Waiting for Sandy

Cape May, NJ – Living in Cape May in the fall is a lesson in watchful waiting. We don’t get hurricanes here every year, although they often give us pause for thought as they storm out of the Gulf or move up the Atlantic Coast, before moving offshore or making landfall farther north. Passing hundreds of miles off our coast, they usually do no harm.

Some of us in Cape May are starting to think about Sandy. At this writing she is a Cat 1 Hurricane moving up the coast in our general direction. Some of the models used by forecasters are saying Sandy will come ashore between Maryland and New York City.

Those same forecasters are likening Sandy to the “perfect storm” of 1991 and the great noreaster of 1962. Although neither storms were classified as hurricanes, both claimed lives and devastated the coast and property. This time, the perfect storm is predicted to be a “marriage” of a tropical storm packing winds in excess of 50 mph, to a cold front moving toward the shore. The combination of the warm, moist air with the cold dry air could be explosive,resulting in inches of rain, tides 8-9 feet above average, and damaging winds.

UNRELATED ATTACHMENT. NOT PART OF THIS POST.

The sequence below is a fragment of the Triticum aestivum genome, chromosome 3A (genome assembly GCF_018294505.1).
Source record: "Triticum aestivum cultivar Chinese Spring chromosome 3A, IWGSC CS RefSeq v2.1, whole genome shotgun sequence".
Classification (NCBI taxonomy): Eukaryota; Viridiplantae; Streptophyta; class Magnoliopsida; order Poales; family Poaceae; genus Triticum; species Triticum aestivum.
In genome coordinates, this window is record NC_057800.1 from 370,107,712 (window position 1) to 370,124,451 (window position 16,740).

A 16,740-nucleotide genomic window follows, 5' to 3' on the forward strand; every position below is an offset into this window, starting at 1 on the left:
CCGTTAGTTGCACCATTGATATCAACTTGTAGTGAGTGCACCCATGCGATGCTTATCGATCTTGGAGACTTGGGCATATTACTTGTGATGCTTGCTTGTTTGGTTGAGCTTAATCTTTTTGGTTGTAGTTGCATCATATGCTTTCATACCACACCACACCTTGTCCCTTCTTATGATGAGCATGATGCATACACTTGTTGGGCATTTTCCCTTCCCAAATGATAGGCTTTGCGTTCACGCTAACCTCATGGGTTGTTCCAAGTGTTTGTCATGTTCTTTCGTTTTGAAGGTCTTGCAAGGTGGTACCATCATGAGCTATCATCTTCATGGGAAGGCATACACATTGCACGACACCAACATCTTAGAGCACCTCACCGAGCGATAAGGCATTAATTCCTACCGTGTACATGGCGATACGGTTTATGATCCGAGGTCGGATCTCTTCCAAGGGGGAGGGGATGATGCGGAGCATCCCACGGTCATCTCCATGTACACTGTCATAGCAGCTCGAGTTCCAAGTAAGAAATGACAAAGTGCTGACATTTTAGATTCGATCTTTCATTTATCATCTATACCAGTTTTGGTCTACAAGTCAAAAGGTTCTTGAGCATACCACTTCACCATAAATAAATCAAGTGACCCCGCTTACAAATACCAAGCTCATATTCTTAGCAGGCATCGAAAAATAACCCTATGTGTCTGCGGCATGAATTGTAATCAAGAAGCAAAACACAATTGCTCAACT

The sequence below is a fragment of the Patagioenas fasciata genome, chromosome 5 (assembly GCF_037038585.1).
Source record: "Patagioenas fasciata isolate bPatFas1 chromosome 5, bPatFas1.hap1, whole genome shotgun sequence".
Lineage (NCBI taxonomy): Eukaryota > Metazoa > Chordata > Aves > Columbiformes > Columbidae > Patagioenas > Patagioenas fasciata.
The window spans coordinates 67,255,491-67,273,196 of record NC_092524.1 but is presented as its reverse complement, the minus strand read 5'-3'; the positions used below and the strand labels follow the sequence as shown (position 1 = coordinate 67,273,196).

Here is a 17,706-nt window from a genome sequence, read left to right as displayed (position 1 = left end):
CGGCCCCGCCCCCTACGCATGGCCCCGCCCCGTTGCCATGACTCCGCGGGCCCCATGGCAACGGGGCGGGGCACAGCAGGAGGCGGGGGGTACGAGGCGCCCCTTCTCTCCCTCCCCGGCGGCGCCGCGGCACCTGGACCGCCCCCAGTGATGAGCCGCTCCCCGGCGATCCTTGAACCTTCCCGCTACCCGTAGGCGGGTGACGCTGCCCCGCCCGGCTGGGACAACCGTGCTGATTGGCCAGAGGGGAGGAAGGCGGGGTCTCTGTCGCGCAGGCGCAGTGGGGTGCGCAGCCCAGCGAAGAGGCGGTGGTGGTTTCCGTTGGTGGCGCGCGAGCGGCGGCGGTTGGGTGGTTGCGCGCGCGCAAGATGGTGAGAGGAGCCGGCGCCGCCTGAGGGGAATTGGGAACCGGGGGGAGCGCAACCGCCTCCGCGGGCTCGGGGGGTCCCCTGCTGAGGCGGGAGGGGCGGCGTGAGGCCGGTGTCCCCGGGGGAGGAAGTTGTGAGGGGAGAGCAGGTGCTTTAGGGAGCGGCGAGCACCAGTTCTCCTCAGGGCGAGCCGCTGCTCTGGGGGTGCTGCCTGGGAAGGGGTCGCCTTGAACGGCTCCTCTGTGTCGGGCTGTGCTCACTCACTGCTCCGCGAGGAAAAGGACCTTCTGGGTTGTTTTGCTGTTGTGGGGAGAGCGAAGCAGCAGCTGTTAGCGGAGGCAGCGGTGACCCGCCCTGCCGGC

Five Day storm forecast Friday from the National Hurricane Center:

Models are not always correct and there are competing models that predict landfall of Sandy to the north of New Jersey. The weight of evidence for a landall somewhere along the Jersey or DelMarva shores is growing, although lots can happen in the next four days. The key component and wildcard is whether the jet stream will draw the tropical storm straight toward the coast or whether the storm will move seaward like so many storms before it.

After evacuating for Hurricane Irene last year, only to see little impact to Cape May, some of us are a bit worried that we may be running out of luck. Others are more nonchalant. Do we pull our boats out of the water? Do we put the storm shutters on the house? Will we lose power like we did during the big blizzard of 2010?

We are in a state of watchful waiting, once again.

 

More  Sandy Stories:

Sunday – Cape May Point Braces for Sandy

Saturday – Life in Cape May: Prepping for Sandy

Friday – Waiting for Sandy

About Paul Kerlinger

Paul Kerlinger, Ph.D. is a scientist, author and nationally known expert on bird migration. He's done extensive studies on hawks, Snowy Owls and neotropical song birds. Kerlinger is the former director of the Cape May Bird Observatory, His books include How Birds Migrate and Flight Strategies of Migrating Hawks. He's an ardent fly fisherman and organic vegetable gardener.